Killing Burhan

Was the killing of three-year-old Burhan, as his father held him in his arms, walking back home in a village, the first of its kind in Kashmir? If the immediate answer is ‘no’ – remembering the scores of cases when youngsters, children, even toddlers, have been killed in Kashmir, either in indiscriminate attacks on civilians or even deliberately targeted – then why is it that this child’s killing arouses more indignation? Of course, some images amidst scenes of chaos or bloodshed become ‘iconic,’ and sum up much of what is wrong with conflict. And little Burhan now seems to encapsulate the extent to which violence has seeped in Kashmir. But it will also not do, here, to make comparisons between, say, the three-year-old Syrian boy drowned off Turkey while fleeing war with his family. This runs the risk of making it seem Burhan’s killing was a rare case in Kashmir, as well as dovetail into the unfortunate, often media-driven, simplistic comparisons between tragic events, and write of events like ‘our 9/11’ or ‘our ground zero’. It will also not do to simply wail over this murder of children. Responsibility must be fixed, accountability must be sought. That is the sole path of justice and any closure for the soul-searing events people have had to witness and live through in Kashmir.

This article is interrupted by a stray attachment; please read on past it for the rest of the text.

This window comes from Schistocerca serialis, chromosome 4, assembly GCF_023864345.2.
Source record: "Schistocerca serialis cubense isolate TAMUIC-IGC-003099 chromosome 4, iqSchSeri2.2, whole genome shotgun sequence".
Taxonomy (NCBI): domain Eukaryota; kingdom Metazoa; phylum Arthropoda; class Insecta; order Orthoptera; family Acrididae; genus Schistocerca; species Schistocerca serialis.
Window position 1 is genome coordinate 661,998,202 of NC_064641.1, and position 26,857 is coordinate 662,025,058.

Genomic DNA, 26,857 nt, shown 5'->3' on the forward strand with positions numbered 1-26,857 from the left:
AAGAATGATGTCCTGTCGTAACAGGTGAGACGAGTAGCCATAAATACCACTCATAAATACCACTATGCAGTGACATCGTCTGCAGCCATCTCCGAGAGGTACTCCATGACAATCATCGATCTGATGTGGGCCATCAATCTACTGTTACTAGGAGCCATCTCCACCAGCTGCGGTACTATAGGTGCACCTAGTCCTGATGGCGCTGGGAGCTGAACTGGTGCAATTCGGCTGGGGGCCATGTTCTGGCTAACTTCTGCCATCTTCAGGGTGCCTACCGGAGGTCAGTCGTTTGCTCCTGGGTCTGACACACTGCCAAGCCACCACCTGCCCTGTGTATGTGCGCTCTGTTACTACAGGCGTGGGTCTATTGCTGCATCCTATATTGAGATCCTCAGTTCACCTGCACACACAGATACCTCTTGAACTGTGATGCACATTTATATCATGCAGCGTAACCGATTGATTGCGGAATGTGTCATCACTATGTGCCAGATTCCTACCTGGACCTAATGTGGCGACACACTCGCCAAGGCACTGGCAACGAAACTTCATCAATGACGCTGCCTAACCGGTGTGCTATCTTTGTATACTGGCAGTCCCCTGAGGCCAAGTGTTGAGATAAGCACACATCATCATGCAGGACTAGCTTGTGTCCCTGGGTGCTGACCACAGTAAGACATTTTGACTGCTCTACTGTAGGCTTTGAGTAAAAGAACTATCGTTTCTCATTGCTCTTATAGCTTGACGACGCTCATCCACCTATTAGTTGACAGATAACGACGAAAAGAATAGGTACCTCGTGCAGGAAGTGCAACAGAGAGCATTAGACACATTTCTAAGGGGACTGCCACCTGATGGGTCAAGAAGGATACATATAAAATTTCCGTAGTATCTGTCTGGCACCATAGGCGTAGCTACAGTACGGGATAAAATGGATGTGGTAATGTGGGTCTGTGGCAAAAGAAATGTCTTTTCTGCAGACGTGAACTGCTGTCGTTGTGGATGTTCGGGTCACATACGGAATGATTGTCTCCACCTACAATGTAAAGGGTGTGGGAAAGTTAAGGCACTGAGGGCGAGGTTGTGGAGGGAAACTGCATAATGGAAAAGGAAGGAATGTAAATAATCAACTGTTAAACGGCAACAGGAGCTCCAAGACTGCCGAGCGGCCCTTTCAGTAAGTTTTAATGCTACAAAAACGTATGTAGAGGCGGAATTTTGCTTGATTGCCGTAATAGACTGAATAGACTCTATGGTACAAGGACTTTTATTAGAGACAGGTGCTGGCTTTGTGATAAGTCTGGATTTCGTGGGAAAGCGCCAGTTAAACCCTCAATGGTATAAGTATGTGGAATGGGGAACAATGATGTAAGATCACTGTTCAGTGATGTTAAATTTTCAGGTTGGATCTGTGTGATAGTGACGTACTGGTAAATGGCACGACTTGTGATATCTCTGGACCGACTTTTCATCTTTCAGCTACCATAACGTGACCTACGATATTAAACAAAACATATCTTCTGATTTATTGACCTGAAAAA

But how do you do that when so many killings and murders have gone unpunished, been called ‘mysterious,’ and the phrase ‘unidentified gunmen’ become an accepted part of vocabulary? One clear answer would be locating this murder within the situation and state that made it so: to seek answers and responsibility in the dirty counter-insurgency campaign which Kashmiris have been subjected to. It is no revelation that mysterious killings, in whatever form, are a calculated part of counter-insurgency tactics; meant to instill fear and war-weariness among a population. And a reign of terror, which involves particularly brutal murders (by all accounts, the killers lobbed a grenade and shot indiscriminately at Burhan and his father, which means the child was also deliberately targeted), is often meant to fulfill those objectives of psychological warfare.

 

So, anyone seeking justice for Burhan must not forget what has been happening in Kashmir and why. The answer lies not in taking an apolitical, humanist position – even with the merits it has – but in sifting through the political history of violence in Kashmir, and all that has been done in the name of counter-insurgency and what it has spawned.